In the 1840s, a farmhouse was erected in Bridgehampton, New York, a quiet agricultural community on the South Fork of Long Island. The builders relocated an old one-room schoolhouse from the main street of the village and turned it into a wing of the house, a common practice in the 19th century — why waste perfectly good wood?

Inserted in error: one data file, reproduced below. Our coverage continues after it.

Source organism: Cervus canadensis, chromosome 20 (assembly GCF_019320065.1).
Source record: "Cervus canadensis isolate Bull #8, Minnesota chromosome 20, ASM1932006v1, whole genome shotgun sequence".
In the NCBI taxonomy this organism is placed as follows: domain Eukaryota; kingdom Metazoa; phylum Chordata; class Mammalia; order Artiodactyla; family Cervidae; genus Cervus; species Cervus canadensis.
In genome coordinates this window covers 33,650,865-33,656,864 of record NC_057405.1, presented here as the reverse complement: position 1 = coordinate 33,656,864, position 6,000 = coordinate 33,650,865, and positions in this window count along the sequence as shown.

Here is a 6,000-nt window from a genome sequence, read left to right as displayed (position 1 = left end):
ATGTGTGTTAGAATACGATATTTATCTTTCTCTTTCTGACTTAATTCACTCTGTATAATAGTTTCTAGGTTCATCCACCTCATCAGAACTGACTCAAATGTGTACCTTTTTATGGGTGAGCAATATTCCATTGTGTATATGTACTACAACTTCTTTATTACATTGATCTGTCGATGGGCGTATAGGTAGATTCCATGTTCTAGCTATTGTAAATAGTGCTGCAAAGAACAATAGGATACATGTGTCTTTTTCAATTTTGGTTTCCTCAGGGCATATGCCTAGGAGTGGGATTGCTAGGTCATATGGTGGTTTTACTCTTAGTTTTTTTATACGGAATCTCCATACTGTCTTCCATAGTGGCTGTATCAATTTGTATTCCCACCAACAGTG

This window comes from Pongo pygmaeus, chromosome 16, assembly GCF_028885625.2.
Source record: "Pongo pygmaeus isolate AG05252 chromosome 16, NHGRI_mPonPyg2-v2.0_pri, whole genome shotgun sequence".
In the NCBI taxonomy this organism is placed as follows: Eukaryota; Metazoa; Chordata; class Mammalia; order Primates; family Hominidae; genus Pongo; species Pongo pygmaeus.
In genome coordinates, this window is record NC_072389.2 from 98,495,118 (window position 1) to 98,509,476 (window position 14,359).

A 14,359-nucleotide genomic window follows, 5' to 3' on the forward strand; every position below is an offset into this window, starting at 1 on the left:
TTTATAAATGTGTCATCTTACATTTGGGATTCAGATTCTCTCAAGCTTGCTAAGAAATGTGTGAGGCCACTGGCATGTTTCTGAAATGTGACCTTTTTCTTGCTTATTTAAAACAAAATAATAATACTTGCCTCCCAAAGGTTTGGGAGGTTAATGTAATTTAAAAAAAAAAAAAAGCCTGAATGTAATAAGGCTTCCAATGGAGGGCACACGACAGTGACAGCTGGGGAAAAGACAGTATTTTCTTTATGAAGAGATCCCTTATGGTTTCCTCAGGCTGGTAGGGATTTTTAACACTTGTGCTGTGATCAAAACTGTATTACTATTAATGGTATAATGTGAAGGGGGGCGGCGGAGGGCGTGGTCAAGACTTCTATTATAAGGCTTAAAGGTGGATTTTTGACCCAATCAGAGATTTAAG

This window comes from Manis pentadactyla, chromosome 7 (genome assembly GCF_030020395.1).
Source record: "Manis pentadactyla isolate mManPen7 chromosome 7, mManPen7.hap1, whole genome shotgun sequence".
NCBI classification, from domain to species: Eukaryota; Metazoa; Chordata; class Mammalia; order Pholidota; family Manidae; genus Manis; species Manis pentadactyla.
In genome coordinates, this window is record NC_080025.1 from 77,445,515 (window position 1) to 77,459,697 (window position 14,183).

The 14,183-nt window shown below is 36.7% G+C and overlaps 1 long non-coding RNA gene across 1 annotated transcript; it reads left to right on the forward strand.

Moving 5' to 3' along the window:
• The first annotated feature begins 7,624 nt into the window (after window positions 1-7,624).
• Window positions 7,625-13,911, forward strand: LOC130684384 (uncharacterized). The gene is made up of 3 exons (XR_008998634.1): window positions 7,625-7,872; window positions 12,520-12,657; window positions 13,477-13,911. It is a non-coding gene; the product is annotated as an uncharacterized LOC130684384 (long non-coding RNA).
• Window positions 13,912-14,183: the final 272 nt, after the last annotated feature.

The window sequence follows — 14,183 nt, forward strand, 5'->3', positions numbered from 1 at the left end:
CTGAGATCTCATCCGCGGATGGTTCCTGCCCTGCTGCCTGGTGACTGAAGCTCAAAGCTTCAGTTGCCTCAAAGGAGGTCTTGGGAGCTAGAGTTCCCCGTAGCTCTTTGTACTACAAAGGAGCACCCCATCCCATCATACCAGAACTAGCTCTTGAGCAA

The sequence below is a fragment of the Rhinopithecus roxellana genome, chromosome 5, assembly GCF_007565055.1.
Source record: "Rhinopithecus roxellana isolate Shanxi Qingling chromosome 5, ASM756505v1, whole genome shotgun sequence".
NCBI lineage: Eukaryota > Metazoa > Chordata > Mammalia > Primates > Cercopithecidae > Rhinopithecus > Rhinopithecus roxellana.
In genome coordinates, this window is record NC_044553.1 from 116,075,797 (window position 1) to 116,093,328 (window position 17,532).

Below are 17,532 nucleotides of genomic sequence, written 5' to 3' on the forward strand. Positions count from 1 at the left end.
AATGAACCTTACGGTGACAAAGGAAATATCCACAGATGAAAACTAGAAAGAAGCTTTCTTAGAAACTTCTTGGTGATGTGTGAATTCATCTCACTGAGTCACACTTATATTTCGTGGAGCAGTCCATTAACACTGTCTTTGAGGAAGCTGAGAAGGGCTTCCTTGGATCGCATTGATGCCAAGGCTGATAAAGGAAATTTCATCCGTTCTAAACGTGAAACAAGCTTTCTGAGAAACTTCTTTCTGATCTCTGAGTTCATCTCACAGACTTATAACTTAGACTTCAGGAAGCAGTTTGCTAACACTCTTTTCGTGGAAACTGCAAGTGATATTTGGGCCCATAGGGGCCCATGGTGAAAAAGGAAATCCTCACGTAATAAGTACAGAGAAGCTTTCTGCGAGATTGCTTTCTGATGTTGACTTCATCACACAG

The house continued to grow over the decades, with additions in the 1870s and 1900s, until it became something of an architectural jumble, with an ill-suited Italianate cornice and porch columns. Still, it was a lovable jumble. Five years ago, a couple with three young daughters stumbled across a listing for the house on 1stdibs. The Manhattan residents already owned a weekend house in neighboring Sagaponack.

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